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Learning Visual Basic .NET by Jesse Liberty

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Chapter 5. VB.NET Language Fundamentals

Chapter 2 demonstrates a very simple VB.NET program that prints the text string "Hello world!" to the console screen and provides a line-by-line analysis of that program. However, even that very simple program was complex enough that some of the details had to be skipped over. The current chapter begins an in-depth exploration of the syntax and structure of the VB.NET language.

Types

Every object you create or use in a VB.NET program must have a specific type (e.g., you must declare the object to be an integer or a string or a Dog or a Button). The type tells the compiler how big the object is and what it can do.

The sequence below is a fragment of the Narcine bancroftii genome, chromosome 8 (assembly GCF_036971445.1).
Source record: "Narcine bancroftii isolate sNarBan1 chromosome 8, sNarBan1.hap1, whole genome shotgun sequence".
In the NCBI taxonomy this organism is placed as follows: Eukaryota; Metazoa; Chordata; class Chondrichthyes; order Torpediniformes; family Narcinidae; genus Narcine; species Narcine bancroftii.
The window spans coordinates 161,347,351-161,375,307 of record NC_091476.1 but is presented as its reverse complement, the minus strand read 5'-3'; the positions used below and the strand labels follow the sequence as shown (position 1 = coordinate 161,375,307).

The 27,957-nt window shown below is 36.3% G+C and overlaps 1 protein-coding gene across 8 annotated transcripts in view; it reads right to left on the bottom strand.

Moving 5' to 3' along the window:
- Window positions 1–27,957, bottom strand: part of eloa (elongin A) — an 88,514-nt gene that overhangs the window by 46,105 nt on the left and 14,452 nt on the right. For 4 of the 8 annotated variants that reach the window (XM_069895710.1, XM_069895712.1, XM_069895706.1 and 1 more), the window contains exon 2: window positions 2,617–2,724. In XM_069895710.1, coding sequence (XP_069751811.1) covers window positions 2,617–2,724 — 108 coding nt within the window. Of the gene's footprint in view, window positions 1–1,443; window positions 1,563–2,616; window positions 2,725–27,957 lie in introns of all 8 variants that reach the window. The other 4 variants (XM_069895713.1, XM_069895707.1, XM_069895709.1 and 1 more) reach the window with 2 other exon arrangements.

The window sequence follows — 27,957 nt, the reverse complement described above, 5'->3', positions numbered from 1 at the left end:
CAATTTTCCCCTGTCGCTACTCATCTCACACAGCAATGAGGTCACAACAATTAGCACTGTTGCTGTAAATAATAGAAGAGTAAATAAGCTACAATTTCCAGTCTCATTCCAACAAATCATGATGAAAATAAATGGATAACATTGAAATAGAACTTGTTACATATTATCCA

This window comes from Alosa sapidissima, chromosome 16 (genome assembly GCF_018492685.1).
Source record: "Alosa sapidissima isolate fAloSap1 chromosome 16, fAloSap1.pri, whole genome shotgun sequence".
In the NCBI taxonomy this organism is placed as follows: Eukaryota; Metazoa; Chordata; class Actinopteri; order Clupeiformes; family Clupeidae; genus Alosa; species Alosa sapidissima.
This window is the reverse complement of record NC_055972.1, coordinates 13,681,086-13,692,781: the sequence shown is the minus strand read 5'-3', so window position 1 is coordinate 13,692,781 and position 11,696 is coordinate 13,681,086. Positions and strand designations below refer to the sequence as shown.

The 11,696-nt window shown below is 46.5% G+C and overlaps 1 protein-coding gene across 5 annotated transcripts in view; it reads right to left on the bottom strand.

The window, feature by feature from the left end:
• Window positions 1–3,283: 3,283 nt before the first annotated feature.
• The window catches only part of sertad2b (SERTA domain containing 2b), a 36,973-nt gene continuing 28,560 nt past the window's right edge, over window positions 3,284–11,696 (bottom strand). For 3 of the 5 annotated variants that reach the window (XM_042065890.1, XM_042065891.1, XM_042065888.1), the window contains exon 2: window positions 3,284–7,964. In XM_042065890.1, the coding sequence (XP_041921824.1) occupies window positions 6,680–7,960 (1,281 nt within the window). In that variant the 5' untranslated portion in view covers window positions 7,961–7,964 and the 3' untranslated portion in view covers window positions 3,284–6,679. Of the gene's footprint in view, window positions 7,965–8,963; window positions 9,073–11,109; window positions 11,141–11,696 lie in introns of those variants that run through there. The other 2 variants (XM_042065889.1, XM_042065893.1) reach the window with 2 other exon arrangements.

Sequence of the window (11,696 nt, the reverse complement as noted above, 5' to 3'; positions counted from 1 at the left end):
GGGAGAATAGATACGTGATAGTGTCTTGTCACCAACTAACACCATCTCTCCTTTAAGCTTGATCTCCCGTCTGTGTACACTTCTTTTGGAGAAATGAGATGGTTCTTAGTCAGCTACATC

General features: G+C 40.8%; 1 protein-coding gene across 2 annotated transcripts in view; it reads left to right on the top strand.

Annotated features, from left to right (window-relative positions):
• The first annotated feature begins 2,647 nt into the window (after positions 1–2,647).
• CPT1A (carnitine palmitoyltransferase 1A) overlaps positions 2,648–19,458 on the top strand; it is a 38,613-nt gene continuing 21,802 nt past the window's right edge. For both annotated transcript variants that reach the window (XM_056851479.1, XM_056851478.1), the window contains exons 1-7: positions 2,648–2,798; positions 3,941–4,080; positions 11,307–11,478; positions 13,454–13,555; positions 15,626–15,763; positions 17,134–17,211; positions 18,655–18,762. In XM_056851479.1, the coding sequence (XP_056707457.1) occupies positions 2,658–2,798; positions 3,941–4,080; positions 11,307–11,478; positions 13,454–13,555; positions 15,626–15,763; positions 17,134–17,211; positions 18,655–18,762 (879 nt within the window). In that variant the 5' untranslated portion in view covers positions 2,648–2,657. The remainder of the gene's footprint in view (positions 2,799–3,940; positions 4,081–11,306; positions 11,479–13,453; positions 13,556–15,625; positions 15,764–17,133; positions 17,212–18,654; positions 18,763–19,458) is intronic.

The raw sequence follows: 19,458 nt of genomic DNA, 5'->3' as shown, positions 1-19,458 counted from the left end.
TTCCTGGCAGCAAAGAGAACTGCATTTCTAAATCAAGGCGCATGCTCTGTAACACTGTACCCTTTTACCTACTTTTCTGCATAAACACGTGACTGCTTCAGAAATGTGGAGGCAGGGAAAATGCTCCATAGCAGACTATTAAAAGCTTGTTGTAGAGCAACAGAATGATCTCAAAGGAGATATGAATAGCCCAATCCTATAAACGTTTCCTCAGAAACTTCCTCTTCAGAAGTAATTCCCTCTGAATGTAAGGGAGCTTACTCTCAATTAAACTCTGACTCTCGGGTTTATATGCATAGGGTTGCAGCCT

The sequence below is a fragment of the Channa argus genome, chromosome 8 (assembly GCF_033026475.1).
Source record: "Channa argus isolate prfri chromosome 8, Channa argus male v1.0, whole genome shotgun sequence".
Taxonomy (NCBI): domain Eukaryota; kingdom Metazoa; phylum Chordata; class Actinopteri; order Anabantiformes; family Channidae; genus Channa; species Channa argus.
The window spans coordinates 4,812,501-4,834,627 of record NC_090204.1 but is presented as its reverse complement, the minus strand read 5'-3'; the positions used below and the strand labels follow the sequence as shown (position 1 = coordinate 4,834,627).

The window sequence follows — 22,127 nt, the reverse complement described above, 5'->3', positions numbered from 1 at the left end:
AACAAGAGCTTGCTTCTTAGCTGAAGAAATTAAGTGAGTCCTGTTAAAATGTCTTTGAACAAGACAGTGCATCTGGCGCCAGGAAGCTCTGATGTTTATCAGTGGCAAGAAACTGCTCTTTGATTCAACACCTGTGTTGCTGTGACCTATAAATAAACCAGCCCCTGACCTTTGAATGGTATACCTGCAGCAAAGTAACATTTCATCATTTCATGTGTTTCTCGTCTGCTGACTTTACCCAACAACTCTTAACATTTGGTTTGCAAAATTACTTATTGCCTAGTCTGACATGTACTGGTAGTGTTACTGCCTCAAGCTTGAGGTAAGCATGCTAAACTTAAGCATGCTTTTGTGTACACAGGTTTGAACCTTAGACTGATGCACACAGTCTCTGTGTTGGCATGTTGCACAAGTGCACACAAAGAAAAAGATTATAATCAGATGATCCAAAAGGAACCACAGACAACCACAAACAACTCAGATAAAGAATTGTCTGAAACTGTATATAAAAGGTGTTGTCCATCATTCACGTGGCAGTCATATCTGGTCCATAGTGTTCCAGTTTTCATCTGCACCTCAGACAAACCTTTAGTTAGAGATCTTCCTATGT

Types come in two flavors: those that are built into the language (intrinsic types) and types you create (classes, structs, and interfaces, discussed in Chapter 8, Chapter 12, and Chapter 13, respectively). VB.NET offers a number of intrinsic types, shown in Table 5-1.

Table 5-1. The intrinsic types

Type

Size (in bytes)

.NET type

Description

Boolean

1

Boolean

True or false.

Byte

1

Byte

Unsigned (values 0-255).

Char

2

Char

Unicode characters.

Date

8

DateTime

Midnight 1/1/0001 through 11:59:59 12/31/9999.

Decimal

12

Decimal

Fixed-precision numbers up to 28 digits and the position of the decimal point; typically used in financial calculations; requires the suffix "m" or "M."

Double

8

Double

Double-precision floating-point numbers; holds the values from approximately +/-5.0 * 10-324 to approximately ...

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